The World Health Organization (WHO) released its new Global Oral Health Status report, which provides the first comprehensive picture of the global oral disease burden.
The World Health Organization's Global Oral Health Status Report (GOHSR) provides the first complete picture of the oral disease burden and highlights challenges and possibilities to accelerate progress toward universal health coverage (UHC) for oral health.
The GOHSR is part of WHO's series of data releases and a crucial step in mobilizing political action and resources for oral health. In line with the landmark World Health Assembly resolution WHA74.5 on oral health (2021) and the Global strategy on oral health (2022), the GOHSR will serve as a reference for policymakers, provide orientation for a diverse range of stakeholders across various sectors, and guide the advocacy process toward better prioritization of oral health at the global, regional, and national levels.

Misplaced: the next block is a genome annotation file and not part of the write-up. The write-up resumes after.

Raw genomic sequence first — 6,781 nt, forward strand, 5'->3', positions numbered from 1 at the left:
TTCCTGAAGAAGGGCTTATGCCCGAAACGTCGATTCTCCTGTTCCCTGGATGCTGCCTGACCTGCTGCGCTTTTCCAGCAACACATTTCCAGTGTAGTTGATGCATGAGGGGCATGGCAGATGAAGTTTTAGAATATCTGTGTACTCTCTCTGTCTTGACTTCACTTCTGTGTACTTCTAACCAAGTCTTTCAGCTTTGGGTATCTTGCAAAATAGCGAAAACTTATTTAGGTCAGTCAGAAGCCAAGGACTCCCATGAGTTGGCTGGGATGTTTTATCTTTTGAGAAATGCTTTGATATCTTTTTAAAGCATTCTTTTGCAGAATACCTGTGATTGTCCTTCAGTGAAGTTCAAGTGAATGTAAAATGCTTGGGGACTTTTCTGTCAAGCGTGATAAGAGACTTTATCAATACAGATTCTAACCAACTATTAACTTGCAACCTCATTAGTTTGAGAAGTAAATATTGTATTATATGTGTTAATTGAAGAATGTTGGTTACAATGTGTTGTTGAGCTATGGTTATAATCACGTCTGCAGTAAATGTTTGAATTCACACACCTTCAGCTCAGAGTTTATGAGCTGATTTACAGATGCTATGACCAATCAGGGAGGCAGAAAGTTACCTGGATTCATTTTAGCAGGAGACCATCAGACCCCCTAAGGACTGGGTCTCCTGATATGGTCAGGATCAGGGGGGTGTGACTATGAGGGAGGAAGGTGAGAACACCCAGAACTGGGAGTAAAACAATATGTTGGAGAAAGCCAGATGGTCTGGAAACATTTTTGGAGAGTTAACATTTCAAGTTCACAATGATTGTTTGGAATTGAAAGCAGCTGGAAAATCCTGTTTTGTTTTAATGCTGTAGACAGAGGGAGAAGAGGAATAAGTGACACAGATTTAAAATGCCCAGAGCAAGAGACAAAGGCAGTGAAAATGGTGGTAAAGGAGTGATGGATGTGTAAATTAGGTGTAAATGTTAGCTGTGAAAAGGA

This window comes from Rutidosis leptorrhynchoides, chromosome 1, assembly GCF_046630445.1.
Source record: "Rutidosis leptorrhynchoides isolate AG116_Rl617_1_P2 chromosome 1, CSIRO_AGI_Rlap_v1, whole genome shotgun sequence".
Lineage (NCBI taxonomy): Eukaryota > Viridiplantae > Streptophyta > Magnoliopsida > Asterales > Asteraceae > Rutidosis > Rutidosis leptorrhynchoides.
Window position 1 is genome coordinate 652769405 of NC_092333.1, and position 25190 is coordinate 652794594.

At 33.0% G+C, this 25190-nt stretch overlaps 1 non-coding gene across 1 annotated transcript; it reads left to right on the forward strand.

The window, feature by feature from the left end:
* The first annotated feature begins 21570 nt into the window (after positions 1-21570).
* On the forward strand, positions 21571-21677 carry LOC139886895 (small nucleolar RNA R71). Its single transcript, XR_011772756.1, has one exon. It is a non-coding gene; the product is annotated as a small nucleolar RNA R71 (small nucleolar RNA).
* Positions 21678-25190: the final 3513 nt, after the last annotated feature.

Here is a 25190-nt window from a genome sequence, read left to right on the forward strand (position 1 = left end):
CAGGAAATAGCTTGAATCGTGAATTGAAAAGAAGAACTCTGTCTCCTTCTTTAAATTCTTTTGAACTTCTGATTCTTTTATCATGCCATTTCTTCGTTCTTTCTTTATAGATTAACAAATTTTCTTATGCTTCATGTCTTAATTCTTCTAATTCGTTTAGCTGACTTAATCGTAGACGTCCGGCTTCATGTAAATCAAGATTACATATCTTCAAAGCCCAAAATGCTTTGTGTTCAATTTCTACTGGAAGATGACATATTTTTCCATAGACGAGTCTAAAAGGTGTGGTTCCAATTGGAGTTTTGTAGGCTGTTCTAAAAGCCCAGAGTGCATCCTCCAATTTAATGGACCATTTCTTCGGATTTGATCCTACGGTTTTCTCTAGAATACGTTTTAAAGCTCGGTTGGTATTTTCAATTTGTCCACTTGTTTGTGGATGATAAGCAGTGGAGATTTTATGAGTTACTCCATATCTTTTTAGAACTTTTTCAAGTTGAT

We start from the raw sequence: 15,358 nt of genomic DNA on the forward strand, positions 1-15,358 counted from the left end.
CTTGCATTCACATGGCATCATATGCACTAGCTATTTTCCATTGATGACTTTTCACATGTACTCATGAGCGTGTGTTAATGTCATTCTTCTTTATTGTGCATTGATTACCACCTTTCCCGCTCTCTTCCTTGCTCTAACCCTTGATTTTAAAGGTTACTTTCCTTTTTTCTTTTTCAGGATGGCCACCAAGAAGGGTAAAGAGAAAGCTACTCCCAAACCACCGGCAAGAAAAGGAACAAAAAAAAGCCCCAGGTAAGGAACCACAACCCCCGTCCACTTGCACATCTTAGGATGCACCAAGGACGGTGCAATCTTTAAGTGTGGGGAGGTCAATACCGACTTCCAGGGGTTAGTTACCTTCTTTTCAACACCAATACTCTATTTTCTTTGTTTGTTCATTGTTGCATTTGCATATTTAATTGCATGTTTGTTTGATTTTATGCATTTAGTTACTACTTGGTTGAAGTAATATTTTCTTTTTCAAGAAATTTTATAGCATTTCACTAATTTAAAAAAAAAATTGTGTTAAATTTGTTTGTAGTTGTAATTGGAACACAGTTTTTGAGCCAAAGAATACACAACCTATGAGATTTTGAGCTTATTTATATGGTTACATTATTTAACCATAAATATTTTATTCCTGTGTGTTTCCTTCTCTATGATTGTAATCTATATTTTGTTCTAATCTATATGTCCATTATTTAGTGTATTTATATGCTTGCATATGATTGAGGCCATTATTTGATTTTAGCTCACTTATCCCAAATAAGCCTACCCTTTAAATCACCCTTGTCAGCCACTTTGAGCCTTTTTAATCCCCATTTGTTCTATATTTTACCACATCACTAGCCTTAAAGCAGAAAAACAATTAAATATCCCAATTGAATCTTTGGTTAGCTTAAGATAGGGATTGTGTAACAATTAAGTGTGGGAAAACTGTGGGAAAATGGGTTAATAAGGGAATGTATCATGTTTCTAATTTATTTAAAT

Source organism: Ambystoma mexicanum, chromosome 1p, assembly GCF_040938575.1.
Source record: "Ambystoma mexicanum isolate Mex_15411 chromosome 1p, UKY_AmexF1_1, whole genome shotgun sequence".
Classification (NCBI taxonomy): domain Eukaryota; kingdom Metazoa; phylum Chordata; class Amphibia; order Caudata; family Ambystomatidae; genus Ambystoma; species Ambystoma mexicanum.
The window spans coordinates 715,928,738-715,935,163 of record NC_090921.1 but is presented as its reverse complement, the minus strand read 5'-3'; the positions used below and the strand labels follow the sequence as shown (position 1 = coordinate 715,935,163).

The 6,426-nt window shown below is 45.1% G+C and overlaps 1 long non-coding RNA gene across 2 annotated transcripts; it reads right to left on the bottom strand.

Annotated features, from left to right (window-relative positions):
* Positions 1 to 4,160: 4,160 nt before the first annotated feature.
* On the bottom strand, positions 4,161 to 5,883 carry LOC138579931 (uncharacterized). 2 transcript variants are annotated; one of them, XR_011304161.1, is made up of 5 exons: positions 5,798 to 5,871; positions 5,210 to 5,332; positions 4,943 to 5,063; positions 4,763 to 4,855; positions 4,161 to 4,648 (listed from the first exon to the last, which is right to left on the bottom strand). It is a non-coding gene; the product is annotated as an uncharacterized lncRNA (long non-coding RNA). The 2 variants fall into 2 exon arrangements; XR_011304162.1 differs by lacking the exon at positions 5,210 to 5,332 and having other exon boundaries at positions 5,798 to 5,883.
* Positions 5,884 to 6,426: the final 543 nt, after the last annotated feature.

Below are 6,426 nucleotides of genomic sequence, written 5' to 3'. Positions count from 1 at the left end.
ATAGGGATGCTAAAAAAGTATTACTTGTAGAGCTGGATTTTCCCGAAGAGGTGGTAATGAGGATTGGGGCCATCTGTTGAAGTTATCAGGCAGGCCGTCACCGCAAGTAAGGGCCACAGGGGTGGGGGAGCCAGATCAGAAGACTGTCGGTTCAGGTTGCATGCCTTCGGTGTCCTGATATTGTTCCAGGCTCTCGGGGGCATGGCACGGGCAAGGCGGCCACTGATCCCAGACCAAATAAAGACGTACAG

Oral diseases are the most common non-communicable diseases, affecting about half of the world's population (3.5 billion people), although being mainly preventable. The estimated global number of cases of oral diseases exceeds that of the five major NCDs (mental disorders, cardiovascular diseases, diabetes, chronic respiratory diseases, and malignancies) combined. Untreated dental caries (tooth decay) alone affects an estimated 2.5 billion people. Globally, the occurrence of oral illnesses is increasing faster than population growth.
The first-ever oral health profiles of countries are presented in this report, based on the most recent available data from the Worldwide Burden of Disease (GBD) project, the International Agency for Research on Cancer (IARC), and global WHO surveys.
The WHO report includes data on the caseload and mortality rates of oral diseases in 194 countries, as well as how prevalence differs around the world. According to the survey, roughly 45% or 3.5 billion individuals worldwide are impacted by oral illness at some point in their lives, with tooth decay or loss, severe gum disease, and oral malignancies being the most frequent. This data backs up the World Health Assembly's earlier this year established the objective of universal oral health care coverage by 2030.
The full report can be accessed here.